1. Not sure about a few weeks back. The most recent (only) occurrence I can find is in Toughie 831 on 28/8/2012 when Busman clued it as ‘Indolence after translation (5,3,6)’. As we used to say at school “I must have been off on the day we covered that, Sir”.

  10. Could not get 9d! Thought the middle word was for…. Knew the expression but with just the last two words. Although I also needed the hints for 10a and 22a, I feel at peace (one of my idea for the first word of 9a!) with myself for having had a jolly good try at today’s Toughie, still quite an momentous achievement for me. 27 a and 28a were lovely clues. Many thanks to Shamus and to Gazza.

  11. You’ll need to look out your ‘slightly mad hat’ for tomorrow’s Toughie – it is the turn of Petitjean.

  12. Luckily for us, one of our team had heard of the 9d expression so when the possibility of an anagram emerged, it all came together for us. The one that did not come so easily was 28a which was totally new to us. We did work it out from the wordplay and then confirmed with Google. Lots of chuckles and about the right level of difficulty that we like to see on a Wednesday.
    Thanks Shamus and Gazza.

  13. Arggh ! My brain hurts.Two days running managed to tackle the Toughie…. It was a bit of a struggle though and not without copious use of the hints and my electronic slave! Couldn’t get 28 a at all…. Wanted to put in ‘Lords and Ladies’ as being a parliamentary item…. ..’item’… get it??? My brain works in an odd way sometimes. I liked 16d… Although wanted to fit in ‘jammy dodger’…couldn’t get 1a at first..went through all the beef dishes I could think of Carbonnade, Bourguinon etc before identifying the anagram words. Still don’t really get 5d can’t see where the ruddy bit fits in…anyway I enjoyed it so give it ****/*** for me. Four crosswords in two days! Crumbs!

    1. Ruddy (similar in meaning to bloody) is a definition by example (it could be), i.e. it’s an example of an oath.

      1. Hi there. Yes I can see that now, but somehow didn’t make the connection with ‘mince’ – until I checked on the Oxford dictionary definition. I always had the mental picture of the late great Kenneth Williams ‘mincing’. Thanks for your reply and the hints.

  14. I found this puzzle to be fairly straightforward except for its use of (to me) a few unfamiliar words and phrases. Also these seemed to congregate in the bottom left corner (the famous 9d, the princess & restaurant) making it slow going in those parts. I had heard of the restaurant word before but only as as a rotating device for cooking chickens.

    9d is either a great clue or a sad clue depending on whether one knows the phrase. At first sight “working” suggests an anagram but then it looks a bit unlikely. If one knows the phrase it will lead to a wonderful penny-dropping moment; if one has never encountered it then it is necessary to use some help. I am sure I will recognize it if it crops up again so the penny-dropping moment – for me – has been missed for ever. It is a good example of where a setter is fully justified in using obscurities.

  15. Very enjoyable – but, like many others, my hopes were dashed at the last by my abandoning the 9d anagram, being unable to use ‘for’ as the middle word. Even so, many thanks to Shamus for the fun and to Gazza for elucidating.

  16. Was safely in 2* territory until 9d, then had to check. Thanks to Shamus (Philip) and Gazza whose favourites I agree with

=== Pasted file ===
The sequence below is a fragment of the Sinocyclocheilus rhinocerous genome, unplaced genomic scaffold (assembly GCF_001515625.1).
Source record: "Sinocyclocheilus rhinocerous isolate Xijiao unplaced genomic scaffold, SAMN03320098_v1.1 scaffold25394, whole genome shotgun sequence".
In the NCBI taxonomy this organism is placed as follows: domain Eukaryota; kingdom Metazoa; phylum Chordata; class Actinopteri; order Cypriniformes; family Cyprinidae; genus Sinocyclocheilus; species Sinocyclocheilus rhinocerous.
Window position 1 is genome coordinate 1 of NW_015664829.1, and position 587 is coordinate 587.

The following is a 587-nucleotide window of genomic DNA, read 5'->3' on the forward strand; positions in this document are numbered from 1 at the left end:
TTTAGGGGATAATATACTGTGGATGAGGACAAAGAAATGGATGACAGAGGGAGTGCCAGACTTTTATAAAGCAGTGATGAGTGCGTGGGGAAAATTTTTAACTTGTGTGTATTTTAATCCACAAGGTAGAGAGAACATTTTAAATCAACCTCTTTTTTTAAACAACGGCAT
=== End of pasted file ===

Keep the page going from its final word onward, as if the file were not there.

17. Although we’ve often visited Italy, and l always insult native ears with my incessant attempts to speak their language, l had never met 9d before (mind you, now that l have l shall enjoy watching Italian eyebrows ascend when we go to Positano next month!). Leaving that one aside, 3*/4*. So many great clues to choose from, but l enjoyed 27a. Many thanks to Shamus, and to Gazza for the review.

  18. My final admission of the day – I loved the Toughie – the other thing that cheered me up was hearing “Walking on Sunshine” by Katrina and the Waves. I just know that I’m about to be shot down in flames but I defy anyone not to be cheered up by this.
    Shall I disappear for ever now?

    1. Nope – don’t you dare disappear anywhere! Would have replied sooner but I just had to bring it up on you-tube and enjoy it all over again.

  19. It was tough for us today and only just finished well past midnight. I’m fortunate enough to speak fluent Italian so 9d didn’t present too much of a problem, only a surprise when, like Gazza, there wasn’t the extra O in the anagram. Very enjoyable and thanks to Gazza for explaining why some of our ‘guessed’ answers worked.

  20. Apart from 9d. Which I relised was an anagram but couldn’t solve (resorted to an anagram solver) all straight forward an enjoyable. Did need confirmation on 5d.

  21. Thanks to Shamus and to Gazza for the review and hints. Hooray, actually got into a Toughie for once. Great fun, needed the hints to parse 7,8,24d. Was really pleased to have heard of 28a. Was beaten by 9d, last in was 22a. Favourite was 13a. Was 3*/4* for me.

  22. Yep, got everything except 9d. Would never have got that in a million years, but as I say you learn something new every day. Have squirrelled that answer away for the future. Will I ever be able to use it in a sentence in real life? Next time I’m being indolent I guess! Thanks to Shamus and Gazza. Very enjoyable

  23. Weeks later I got round to this. Absolutely loved it – except for 9d, which I had to cheat and click on the answer even after Gazza’s hint. I think the clue should have pointed us in the direction of something foreign. Apart from that, fab fun. Thanks to Shamus and Gazza. Only got a couple of dozen Toughies left unsolved in my pile now.

Comments are closed.